For nearly a decade, I have worked wool. I am a knitter. I use needles, wool and my own two hands to create. I find peace in knitting. It is a practice, a meditation. Perhaps the sincerest way that I can gift my love is by knitting for another person. You see, a single knitted piece contains anywhere from hundreds to thousands of individual stitches. Each stitch formed, one by one, with my own hands. When a piece that I am working on is intended for another person, it is impossible to work so many stitches without thinking of that person regularly. With this in mind, a hand knitted piece, say a blanket, can be considered to contain at least a thousand individual thoughts. A thousand wishes. A thousand pieces of my heart.
I knitted such a blanket, for Clara. I chose the yarn because it reminded me of a nebula, all blacks, blues, purples and greens, and we had decided to do a space theme for her nursery. I had begun to affectionately refer to her as “Little Moon”.
I spent weeks agonizing over the pattern choice. Originally I had wanted to do something very dainty – a white lace perhaps. Something regal. However, my logical mind won out and I decided that, with a January birthday, a sensible, worsted weight, wide ribbed blanket would be more suitable. It would keep her warm. It would be… functional.
It seems ironic now that I would spend so much time choosing to knit a functional blanket that would, in the end, serve no function at all.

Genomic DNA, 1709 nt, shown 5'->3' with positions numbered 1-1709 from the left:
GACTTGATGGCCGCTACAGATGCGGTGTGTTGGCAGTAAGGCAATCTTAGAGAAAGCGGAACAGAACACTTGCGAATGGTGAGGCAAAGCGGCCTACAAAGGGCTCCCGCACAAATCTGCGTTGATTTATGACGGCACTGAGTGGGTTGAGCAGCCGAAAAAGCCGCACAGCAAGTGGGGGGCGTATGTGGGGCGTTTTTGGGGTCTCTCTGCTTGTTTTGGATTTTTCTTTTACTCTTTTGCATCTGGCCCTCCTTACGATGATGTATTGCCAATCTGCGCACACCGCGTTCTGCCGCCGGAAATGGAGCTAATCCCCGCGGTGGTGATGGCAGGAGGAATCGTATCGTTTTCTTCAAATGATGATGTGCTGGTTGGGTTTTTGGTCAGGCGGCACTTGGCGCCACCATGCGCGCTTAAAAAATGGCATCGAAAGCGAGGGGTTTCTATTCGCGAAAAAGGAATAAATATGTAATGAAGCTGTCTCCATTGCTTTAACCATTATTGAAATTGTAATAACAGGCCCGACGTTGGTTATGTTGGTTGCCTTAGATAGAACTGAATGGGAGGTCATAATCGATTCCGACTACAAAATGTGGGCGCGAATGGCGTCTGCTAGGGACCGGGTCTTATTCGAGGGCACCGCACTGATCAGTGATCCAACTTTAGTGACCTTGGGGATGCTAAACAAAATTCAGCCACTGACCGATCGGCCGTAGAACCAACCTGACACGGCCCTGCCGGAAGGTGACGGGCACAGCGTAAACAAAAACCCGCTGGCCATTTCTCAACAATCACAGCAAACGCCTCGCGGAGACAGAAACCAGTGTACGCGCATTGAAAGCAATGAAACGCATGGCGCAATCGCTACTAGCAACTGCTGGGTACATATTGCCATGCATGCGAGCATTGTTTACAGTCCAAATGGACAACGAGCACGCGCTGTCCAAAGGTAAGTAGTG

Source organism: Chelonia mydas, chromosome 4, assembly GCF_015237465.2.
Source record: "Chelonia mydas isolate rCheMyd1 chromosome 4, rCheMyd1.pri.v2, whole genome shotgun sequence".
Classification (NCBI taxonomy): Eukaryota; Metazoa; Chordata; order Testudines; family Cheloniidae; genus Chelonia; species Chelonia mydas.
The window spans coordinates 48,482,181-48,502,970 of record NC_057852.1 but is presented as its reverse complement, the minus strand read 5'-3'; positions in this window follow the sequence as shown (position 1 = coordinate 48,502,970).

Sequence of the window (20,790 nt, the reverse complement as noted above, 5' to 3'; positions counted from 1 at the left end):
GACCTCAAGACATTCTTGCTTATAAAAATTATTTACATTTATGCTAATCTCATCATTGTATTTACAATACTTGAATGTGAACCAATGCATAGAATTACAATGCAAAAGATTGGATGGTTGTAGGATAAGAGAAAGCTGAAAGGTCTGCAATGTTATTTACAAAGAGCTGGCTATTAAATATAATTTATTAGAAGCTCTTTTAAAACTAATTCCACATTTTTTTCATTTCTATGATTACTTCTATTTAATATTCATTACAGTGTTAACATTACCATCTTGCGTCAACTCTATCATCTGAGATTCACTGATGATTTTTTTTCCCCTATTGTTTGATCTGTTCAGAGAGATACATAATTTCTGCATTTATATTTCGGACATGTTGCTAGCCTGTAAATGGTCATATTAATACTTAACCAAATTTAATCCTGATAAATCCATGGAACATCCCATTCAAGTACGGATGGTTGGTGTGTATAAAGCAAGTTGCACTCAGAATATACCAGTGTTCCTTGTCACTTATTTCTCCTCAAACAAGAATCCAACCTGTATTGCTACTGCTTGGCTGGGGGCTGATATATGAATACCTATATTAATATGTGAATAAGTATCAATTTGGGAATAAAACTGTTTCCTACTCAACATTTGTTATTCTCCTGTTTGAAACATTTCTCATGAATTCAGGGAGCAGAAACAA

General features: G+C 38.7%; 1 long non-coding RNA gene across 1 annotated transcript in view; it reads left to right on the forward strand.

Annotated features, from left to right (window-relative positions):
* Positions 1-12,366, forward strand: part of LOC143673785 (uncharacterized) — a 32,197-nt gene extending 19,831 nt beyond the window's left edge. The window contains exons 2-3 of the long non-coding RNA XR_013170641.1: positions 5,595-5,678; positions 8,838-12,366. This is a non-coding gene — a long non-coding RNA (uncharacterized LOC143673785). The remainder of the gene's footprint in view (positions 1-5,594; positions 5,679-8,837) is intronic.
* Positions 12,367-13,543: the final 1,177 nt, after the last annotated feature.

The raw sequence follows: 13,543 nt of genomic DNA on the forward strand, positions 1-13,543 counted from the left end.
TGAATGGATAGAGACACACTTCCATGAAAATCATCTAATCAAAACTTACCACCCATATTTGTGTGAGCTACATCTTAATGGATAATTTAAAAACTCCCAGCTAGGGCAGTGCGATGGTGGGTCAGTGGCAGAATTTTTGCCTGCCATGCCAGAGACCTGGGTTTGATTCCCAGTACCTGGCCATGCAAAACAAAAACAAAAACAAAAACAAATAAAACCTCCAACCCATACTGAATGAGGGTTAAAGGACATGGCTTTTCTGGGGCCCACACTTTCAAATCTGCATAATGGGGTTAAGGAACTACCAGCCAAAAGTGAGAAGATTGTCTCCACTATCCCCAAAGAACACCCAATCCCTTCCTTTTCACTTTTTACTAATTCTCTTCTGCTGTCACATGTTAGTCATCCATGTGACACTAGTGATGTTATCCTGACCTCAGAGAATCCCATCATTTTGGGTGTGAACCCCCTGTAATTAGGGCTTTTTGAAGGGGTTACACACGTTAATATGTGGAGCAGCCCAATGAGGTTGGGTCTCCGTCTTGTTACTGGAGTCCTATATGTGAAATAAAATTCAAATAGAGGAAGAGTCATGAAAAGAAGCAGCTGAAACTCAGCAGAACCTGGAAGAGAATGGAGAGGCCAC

The blanket was not the only thing that I knitted for Clara. I also knitted a grey bonnet, and a single sock. I never made it to the sock’s mate, before receiving our diagnosis. These pieces of wool, worked into functional items, are pieces of my heart set aside for another. It hurts to put them away, even though that seems the right thing to do. About a week after Clara was gone, I bought a nice little box, covered in burlap fabric. In this box I placed her ultrasound pictures, the bonnet, the sock and the blanket. I also wrote a letter to her, and included it in the box. I thought that putting the items away might soothe the ache, as if giving them a home inside the box would feel the same as gifting them to the individual for whom they were intended.
It does not feel the same.
I believe, that when a knitted item is gifted, an exchange is made. I gift a thousand pieces of my heart, and the joy it brings to the recipient, the comfort it gives them, the way it fills their heart to know that they have been thought of, in turn, fills the void. The bonnet, the blanket and the single sock contain fragments of my heart that I cannot retrieve, and as such, they leave a hole that cannot be filled.
Unfortunately, there is no happy lesson here. Not yet, at least.
I suppose, if anything, I am grateful for the ability to gift a part of myself, and for the knowledge that these will not be the last gifts that I knit for others. I will continue to knit and give bits of my heart to those that I love. Continue this exchange of love. I will do so, however, with a hole in my heart. An emptiness in the shape of one thousand stitches. A blanket, a bonnet, and a single sock.